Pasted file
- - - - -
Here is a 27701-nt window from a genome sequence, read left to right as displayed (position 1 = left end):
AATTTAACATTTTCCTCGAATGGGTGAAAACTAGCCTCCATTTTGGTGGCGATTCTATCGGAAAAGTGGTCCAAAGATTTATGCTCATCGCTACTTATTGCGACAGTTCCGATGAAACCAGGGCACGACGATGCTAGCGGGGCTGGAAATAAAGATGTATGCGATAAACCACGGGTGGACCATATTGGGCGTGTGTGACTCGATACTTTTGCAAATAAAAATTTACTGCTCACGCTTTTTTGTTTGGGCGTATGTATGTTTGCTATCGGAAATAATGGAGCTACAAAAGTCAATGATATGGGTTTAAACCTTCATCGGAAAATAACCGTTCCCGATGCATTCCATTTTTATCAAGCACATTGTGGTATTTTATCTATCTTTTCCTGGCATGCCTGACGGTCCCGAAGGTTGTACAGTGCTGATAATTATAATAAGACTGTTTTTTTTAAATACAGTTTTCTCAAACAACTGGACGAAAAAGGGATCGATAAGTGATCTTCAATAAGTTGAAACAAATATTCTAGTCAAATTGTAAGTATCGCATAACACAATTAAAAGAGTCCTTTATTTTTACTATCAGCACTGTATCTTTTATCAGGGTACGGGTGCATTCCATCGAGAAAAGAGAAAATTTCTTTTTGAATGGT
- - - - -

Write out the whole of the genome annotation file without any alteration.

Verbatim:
Here is a 27701-nt window from a genome sequence, read left to right as displayed (position 1 = left end):
AATTTAACATTTTCCTCGAATGGGTGAAAACTAGCCTCCATTTTGGTGGCGATTCTATCGGAAAAGTGGTCCAAAGATTTATGCTCATCGCTACTTATTGCGACAGTTCCGATGAAACCAGGGCACGACGATGCTAGCGGGGCTGGAAATAAAGATGTATGCGATAAACCACGGGTGGACCATATTGGGCGTGTGTGACTCGATACTTTTGCAAATAAAAATTTACTGCTCACGCTTTTTTGTTTGGGCGTATGTATGTTTGCTATCGGAAATAATGGAGCTACAAAAGTCAATGATATGGGTTTAAACCTTCATCGGAAAATAACCGTTCCCGATGCATTCCATTTTTATCAAGCACATTGTGGTATTTTATCTATCTTTTCCTGGCATGCCTGACGGTCCCGAAGGTTGTACAGTGCTGATAATTATAATAAGACTGTTTTTTTTAAATACAGTTTTCTCAAACAACTGGACGAAAAAGGGATCGATAAGTGATCTTCAATAAGTTGAAACAAATATTCTAGTCAAATTGTAAGTATCGCATAACACAATTAAAAGAGTCCTTTATTTTTACTATCAGCACTGTATCTTTTATCAGGGTACGGGTGCATTCCATCGAGAAAAGAGAAAATTTCTTTTTGAATGGT